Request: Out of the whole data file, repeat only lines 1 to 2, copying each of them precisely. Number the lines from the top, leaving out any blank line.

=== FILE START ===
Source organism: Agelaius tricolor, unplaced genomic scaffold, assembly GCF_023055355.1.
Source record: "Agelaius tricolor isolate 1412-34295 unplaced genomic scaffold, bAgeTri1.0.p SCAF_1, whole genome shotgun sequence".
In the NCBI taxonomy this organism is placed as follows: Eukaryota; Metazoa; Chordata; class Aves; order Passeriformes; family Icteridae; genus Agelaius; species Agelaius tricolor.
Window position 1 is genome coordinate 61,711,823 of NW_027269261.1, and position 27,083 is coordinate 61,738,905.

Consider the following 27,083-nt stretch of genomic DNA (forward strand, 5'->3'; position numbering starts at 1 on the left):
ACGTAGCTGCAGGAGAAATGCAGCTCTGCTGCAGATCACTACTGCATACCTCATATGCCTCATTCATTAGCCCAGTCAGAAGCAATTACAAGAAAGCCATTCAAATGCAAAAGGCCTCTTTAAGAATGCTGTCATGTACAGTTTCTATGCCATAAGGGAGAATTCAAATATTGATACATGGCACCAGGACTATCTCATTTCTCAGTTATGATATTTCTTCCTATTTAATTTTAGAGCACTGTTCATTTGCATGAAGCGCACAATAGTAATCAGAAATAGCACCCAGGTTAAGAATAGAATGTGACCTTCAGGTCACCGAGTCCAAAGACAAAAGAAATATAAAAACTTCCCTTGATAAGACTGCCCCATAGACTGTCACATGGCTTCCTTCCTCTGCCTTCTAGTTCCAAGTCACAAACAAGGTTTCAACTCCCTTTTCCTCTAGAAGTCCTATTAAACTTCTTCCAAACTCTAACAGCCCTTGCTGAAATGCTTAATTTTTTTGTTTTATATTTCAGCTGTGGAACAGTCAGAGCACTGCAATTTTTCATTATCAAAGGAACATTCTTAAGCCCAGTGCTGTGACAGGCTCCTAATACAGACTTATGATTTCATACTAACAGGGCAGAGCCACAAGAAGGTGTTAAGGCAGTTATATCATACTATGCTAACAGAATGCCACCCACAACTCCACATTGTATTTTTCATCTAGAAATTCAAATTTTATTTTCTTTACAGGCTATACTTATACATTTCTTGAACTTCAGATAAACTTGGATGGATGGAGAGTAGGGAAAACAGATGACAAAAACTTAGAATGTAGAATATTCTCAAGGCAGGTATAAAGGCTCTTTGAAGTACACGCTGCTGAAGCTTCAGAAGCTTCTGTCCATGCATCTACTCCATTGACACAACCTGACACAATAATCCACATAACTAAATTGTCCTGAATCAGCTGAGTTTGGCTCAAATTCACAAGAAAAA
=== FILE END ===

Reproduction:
Source organism: Agelaius tricolor, unplaced genomic scaffold, assembly GCF_023055355.1.
Source record: "Agelaius tricolor isolate 1412-34295 unplaced genomic scaffold, bAgeTri1.0.p SCAF_1, whole genome shotgun sequence".